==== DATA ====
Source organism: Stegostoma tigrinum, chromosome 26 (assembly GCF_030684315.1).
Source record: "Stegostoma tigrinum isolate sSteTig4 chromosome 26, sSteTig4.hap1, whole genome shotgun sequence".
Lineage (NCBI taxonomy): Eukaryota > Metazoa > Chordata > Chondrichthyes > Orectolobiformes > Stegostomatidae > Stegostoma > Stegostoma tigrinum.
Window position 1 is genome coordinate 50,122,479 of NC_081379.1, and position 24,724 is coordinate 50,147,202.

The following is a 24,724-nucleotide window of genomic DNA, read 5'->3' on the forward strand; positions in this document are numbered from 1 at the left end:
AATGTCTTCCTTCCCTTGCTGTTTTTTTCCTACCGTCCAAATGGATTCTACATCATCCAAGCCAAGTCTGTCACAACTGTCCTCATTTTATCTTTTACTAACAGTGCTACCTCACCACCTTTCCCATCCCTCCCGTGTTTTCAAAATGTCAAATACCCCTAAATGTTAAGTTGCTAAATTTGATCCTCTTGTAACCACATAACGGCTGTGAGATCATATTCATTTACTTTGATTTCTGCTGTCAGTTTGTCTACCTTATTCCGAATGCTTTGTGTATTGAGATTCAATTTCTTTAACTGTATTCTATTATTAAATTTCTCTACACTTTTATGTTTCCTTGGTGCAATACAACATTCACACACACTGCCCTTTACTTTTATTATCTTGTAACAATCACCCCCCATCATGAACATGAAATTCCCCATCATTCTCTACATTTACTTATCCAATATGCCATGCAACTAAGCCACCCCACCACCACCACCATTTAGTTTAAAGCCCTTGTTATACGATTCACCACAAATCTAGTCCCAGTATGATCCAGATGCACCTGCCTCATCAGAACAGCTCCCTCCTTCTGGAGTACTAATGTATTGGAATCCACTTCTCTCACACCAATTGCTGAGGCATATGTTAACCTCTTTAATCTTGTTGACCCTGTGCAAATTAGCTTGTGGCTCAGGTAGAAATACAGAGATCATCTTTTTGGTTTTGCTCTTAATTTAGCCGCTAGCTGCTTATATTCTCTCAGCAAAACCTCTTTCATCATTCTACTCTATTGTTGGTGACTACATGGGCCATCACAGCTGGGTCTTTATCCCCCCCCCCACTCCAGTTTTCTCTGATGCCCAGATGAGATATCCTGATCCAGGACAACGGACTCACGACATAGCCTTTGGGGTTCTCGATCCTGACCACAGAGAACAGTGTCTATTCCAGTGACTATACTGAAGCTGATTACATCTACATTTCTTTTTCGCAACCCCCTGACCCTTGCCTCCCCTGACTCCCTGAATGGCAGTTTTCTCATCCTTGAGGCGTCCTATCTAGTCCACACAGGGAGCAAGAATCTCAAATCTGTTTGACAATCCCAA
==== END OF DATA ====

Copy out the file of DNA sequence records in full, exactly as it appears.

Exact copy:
Source organism: Stegostoma tigrinum, chromosome 26 (assembly GCF_030684315.1).
Source record: "Stegostoma tigrinum isolate sSteTig4 chromosome 26, sSteTig4.hap1, whole genome shotgun sequence".
Lineage (NCBI taxonomy): Eukaryota > Metazoa > Chordata > Chondrichthyes > Orectolobiformes > Stegostomatidae > Stegostoma > Stegostoma tigrinum.
Window position 1 is genome coordinate 50,122,479 of NC_081379.1, and position 24,724 is coordinate 50,147,202.

The following is a 24,724-nucleotide window of genomic DNA, read 5'->3' on the forward strand; positions in this document are numbered from 1 at the left end:
AATGTCTTCCTTCCCTTGCTGTTTTTTTCCTACCGTCCAAATGGATTCTACATCATCCAAGCCAAGTCTGTCACAACTGTCCTCATTTTATCTTTTACTAACAGTGCTACCTCACCACCTTTCCCATCCCTCCCGTGTTTTCAAAATGTCAAATACCCCTAAATGTTAAGTTGCTAAATTTGATCCTCTTGTAACCACATAACGGCTGTGAGATCATATTCATTTACTTTGATTTCTGCTGTCAGTTTGTCTACCTTATTCCGAATGCTTTGTGTATTGAGATTCAATTTCTTTAACTGTATTCTATTATTAAATTTCTCTACACTTTTATGTTTCCTTGGTGCAATACAACATTCACACACACTGCCCTTTACTTTTATTATCTTGTAACAATCACCCCCCATCATGAACATGAAATTCCCCATCATTCTCTACATTTACTTATCCAATATGCCATGCAACTAAGCCACCCCACCACCACCACCATTTAGTTTAAAGCCCTTGTTATACGATTCACCACAAATCTAGTCCCAGTATGATCCAGATGCACCTGCCTCATCAGAACAGCTCCCTCCTTCTGGAGTACTAATGTATTGGAATCCACTTCTCTCACACCAATTGCTGAGGCATATGTTAACCTCTTTAATCTTGTTGACCCTGTGCAAATTAGCTTGTGGCTCAGGTAGAAATACAGAGATCATCTTTTTGGTTTTGCTCTTAATTTAGCCGCTAGCTGCTTATATTCTCTCAGCAAAACCTCTTTCATCATTCTACTCTATTGTTGGTGACTACATGGGCCATCACAGCTGGGTCTTTATCCCCCCCCCCACTCCAGTTTTCTCTGATGCCCAGATGAGATATCCTGATCCAGGACAACGGACTCACGACATAGCCTTTGGGGTTCTCGATCCTGACCACAGAGAACAGTGTCTATTCCAGTGACTATACTGAAGCTGATTACATCTACATTTCTTTTTCGCAACCCCCTGACCCTTGCCTCCCCTGACTCCCTGAATGGCAGTTTTCTCATCCTTGAGGCGTCCTATCTAGTCCACACAGGGAGCAAGAATCTCAAATCTGTTTGACAATCCCAA